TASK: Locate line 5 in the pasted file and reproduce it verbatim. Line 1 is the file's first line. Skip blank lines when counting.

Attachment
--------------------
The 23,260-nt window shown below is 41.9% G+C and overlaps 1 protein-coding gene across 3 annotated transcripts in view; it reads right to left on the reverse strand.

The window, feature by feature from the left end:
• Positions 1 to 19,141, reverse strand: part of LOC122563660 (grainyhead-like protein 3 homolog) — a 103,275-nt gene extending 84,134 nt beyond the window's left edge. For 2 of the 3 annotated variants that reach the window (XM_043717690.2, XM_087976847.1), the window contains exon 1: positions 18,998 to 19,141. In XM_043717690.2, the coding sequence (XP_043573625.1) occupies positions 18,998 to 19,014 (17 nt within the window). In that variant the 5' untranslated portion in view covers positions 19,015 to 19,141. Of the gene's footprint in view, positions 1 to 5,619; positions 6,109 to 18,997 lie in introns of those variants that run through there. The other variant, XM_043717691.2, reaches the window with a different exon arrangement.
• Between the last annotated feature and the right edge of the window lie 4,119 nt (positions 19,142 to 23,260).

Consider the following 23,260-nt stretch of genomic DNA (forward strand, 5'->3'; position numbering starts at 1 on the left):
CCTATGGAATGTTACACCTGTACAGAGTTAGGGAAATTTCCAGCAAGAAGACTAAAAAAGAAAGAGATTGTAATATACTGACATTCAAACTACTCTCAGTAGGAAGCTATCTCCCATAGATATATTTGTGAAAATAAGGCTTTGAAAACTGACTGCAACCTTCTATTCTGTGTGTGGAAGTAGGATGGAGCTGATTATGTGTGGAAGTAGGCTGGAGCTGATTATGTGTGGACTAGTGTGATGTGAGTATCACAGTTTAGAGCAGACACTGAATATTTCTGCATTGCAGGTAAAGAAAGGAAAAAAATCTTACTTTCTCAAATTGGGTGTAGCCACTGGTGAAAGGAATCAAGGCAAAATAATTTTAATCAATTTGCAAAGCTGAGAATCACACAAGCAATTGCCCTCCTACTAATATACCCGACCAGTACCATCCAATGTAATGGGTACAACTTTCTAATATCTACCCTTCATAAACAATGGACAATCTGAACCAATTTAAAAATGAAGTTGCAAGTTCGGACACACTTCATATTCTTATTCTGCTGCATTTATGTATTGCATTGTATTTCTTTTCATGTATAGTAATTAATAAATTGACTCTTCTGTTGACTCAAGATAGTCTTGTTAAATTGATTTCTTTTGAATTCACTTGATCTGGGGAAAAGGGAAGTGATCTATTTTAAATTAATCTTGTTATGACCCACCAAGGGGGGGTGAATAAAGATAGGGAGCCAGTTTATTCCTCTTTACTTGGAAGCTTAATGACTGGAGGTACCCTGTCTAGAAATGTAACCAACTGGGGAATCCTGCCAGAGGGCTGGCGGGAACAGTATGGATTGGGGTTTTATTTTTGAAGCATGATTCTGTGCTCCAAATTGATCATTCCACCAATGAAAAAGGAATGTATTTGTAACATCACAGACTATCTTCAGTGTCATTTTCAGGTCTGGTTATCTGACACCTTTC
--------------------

Consider the following 23,260-nt stretch of genomic DNA (forward strand, 5'->3'; position numbering starts at 1 on the left):